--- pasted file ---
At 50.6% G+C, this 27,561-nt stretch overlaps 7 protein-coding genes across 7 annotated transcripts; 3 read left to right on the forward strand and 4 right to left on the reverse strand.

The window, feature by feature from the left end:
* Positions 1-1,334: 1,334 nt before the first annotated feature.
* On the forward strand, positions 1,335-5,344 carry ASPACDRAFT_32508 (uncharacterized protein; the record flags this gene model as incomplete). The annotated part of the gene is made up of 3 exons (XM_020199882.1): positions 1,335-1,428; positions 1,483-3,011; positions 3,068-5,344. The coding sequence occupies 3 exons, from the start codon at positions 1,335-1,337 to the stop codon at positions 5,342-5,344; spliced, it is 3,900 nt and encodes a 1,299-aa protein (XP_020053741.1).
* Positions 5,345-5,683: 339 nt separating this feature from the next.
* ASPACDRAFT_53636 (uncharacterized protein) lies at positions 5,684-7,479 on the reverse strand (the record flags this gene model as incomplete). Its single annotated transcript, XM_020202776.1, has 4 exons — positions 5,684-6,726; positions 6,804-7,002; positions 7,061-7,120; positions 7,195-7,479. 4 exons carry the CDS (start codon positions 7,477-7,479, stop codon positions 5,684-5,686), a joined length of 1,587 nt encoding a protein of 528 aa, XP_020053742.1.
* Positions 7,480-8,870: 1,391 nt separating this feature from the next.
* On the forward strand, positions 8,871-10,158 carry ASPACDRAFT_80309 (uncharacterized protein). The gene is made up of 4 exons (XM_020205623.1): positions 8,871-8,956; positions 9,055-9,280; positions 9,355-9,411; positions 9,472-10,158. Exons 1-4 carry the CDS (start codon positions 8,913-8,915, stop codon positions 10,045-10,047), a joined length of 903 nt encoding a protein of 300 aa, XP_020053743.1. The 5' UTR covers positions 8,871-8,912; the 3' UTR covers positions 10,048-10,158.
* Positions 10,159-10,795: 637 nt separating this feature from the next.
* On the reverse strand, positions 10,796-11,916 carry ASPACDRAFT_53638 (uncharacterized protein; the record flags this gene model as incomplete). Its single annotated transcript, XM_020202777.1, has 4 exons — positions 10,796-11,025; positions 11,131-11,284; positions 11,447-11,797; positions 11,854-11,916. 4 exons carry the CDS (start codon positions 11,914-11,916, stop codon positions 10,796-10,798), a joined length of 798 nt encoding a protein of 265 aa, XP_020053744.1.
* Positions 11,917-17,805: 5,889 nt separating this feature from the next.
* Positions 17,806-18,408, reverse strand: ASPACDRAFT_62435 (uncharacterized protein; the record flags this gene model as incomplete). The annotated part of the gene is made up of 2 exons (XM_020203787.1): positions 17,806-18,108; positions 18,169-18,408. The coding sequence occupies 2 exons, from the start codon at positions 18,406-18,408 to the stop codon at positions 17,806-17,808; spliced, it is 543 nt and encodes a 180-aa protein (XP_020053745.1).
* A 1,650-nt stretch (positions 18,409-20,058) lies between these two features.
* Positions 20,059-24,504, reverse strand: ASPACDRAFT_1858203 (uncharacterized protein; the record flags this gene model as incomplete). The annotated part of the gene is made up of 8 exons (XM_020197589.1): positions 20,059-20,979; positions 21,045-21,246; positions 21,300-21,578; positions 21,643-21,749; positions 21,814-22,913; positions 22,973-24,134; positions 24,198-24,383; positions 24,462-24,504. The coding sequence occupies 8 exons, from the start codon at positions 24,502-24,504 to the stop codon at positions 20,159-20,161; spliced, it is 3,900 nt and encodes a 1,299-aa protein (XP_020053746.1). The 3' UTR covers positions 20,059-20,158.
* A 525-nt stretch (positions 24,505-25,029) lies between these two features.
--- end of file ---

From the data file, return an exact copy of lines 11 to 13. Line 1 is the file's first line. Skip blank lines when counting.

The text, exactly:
* Positions 11,917-17,805: 5,889 nt separating this feature from the next.
* Positions 17,806-18,408, reverse strand: ASPACDRAFT_62435 (uncharacterized protein; the record flags this gene model as incomplete). The annotated part of the gene is made up of 2 exons (XM_020203787.1): positions 17,806-18,108; positions 18,169-18,408. The coding sequence occupies 2 exons, from the start codon at positions 18,406-18,408 to the stop codon at positions 17,806-17,808; spliced, it is 543 nt and encodes a 180-aa protein (XP_020053745.1).
* A 1,650-nt stretch (positions 18,409-20,058) lies between these two features.